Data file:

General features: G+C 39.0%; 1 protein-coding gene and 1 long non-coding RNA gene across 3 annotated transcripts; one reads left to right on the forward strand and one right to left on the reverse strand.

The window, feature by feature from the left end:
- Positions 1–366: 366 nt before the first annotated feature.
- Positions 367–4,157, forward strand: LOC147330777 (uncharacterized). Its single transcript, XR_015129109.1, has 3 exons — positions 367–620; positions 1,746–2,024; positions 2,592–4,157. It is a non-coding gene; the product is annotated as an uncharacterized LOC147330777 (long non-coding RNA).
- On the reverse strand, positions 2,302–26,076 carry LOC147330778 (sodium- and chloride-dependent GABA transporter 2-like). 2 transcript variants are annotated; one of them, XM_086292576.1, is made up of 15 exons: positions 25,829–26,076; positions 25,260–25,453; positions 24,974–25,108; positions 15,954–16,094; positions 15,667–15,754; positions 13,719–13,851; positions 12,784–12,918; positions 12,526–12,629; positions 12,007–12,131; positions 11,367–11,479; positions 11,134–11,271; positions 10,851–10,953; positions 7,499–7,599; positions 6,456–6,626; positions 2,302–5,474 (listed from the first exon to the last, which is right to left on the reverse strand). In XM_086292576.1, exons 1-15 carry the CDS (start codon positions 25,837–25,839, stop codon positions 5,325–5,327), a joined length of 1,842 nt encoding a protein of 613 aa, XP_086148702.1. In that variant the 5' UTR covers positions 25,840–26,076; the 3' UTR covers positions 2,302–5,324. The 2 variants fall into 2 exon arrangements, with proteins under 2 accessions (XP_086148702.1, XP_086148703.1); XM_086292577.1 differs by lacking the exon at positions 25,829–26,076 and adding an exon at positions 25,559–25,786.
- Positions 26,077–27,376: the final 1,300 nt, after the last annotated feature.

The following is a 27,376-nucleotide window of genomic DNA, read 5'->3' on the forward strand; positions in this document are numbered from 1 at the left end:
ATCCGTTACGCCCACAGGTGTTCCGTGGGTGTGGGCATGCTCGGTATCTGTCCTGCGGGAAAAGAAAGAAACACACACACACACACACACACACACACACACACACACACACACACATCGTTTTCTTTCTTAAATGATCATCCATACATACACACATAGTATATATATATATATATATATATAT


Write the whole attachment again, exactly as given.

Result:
General features: G+C 39.0%; 1 protein-coding gene and 1 long non-coding RNA gene across 3 annotated transcripts; one reads left to right on the forward strand and one right to left on the reverse strand.

The window, feature by feature from the left end:
- Positions 1–366: 366 nt before the first annotated feature.
- Positions 367–4,157, forward strand: LOC147330777 (uncharacterized). Its single transcript, XR_015129109.1, has 3 exons — positions 367–620; positions 1,746–2,024; positions 2,592–4,157. It is a non-coding gene; the product is annotated as an uncharacterized LOC147330777 (long non-coding RNA).
- On the reverse strand, positions 2,302–26,076 carry LOC147330778 (sodium- and chloride-dependent GABA transporter 2-like). 2 transcript variants are annotated; one of them, XM_086292576.1, is made up of 15 exons: positions 25,829–26,076; positions 25,260–25,453; positions 24,974–25,108; positions 15,954–16,094; positions 15,667–15,754; positions 13,719–13,851; positions 12,784–12,918; positions 12,526–12,629; positions 12,007–12,131; positions 11,367–11,479; positions 11,134–11,271; positions 10,851–10,953; positions 7,499–7,599; positions 6,456–6,626; positions 2,302–5,474 (listed from the first exon to the last, which is right to left on the reverse strand). In XM_086292576.1, exons 1-15 carry the CDS (start codon positions 25,837–25,839, stop codon positions 5,325–5,327), a joined length of 1,842 nt encoding a protein of 613 aa, XP_086148702.1. In that variant the 5' UTR covers positions 25,840–26,076; the 3' UTR covers positions 2,302–5,324. The 2 variants fall into 2 exon arrangements, with proteins under 2 accessions (XP_086148702.1, XP_086148703.1); XM_086292577.1 differs by lacking the exon at positions 25,829–26,076 and adding an exon at positions 25,559–25,786.
- Positions 26,077–27,376: the final 1,300 nt, after the last annotated feature.

The following is a 27,376-nucleotide window of genomic DNA, read 5'->3' on the forward strand; positions in this document are numbered from 1 at the left end:
ATCCGTTACGCCCACAGGTGTTCCGTGGGTGTGGGCATGCTCGGTATCTGTCCTGCGGGAAAAGAAAGAAACACACACACACACACACACACACACACACACACACACACACACACATCGTTTTCTTTCTTAAATGATCATCCATACATACACACATAGTATATATATATATATATATATATAT